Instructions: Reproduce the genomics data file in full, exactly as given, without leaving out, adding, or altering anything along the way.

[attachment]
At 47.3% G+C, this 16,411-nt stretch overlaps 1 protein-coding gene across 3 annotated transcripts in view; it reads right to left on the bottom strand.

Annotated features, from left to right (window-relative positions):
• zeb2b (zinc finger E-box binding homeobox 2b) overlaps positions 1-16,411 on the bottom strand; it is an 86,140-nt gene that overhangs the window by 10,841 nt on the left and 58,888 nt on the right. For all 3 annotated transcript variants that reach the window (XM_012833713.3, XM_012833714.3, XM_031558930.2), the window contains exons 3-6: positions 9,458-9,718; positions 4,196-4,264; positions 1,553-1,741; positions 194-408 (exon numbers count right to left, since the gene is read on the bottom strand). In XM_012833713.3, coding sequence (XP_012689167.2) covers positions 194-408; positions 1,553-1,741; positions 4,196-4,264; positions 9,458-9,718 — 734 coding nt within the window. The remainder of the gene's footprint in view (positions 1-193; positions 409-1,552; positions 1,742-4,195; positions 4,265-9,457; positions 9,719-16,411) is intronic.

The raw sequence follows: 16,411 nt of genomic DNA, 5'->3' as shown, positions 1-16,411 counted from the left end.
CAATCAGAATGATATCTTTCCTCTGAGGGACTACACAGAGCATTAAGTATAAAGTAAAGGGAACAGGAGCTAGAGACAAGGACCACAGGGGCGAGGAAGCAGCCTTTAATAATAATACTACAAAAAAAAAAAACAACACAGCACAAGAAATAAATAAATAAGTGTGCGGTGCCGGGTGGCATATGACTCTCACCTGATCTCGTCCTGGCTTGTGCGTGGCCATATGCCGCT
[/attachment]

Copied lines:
At 47.3% G+C, this 16,411-nt stretch overlaps 1 protein-coding gene across 3 annotated transcripts in view; it reads right to left on the bottom strand.

Annotated features, from left to right (window-relative positions):
• zeb2b (zinc finger E-box binding homeobox 2b) overlaps positions 1-16,411 on the bottom strand; it is an 86,140-nt gene that overhangs the window by 10,841 nt on the left and 58,888 nt on the right. For all 3 annotated transcript variants that reach the window (XM_012833713.3, XM_012833714.3, XM_031558930.2), the window contains exons 3-6: positions 9,458-9,718; positions 4,196-4,264; positions 1,553-1,741; positions 194-408 (exon numbers count right to left, since the gene is read on the bottom strand). In XM_012833713.3, coding sequence (XP_012689167.2) covers positions 194-408; positions 1,553-1,741; positions 4,196-4,264; positions 9,458-9,718 — 734 coding nt within the window. The remainder of the gene's footprint in view (positions 1-193; positions 409-1,552; positions 1,742-4,195; positions 4,265-9,457; positions 9,719-16,411) is intronic.

The raw sequence follows: 16,411 nt of genomic DNA, 5'->3' as shown, positions 1-16,411 counted from the left end.
CAATCAGAATGATATCTTTCCTCTGAGGGACTACACAGAGCATTAAGTATAAAGTAAAGGGAACAGGAGCTAGAGACAAGGACCACAGGGGCGAGGAAGCAGCCTTTAATAATAATACTACAAAAAAAAAAAACAACACAGCACAAGAAATAAATAAATAAGTGTGCGGTGCCGGGTGGCATATGACTCTCACCTGATCTCGTCCTGGCTTGTGCGTGGCCATATGCCGCT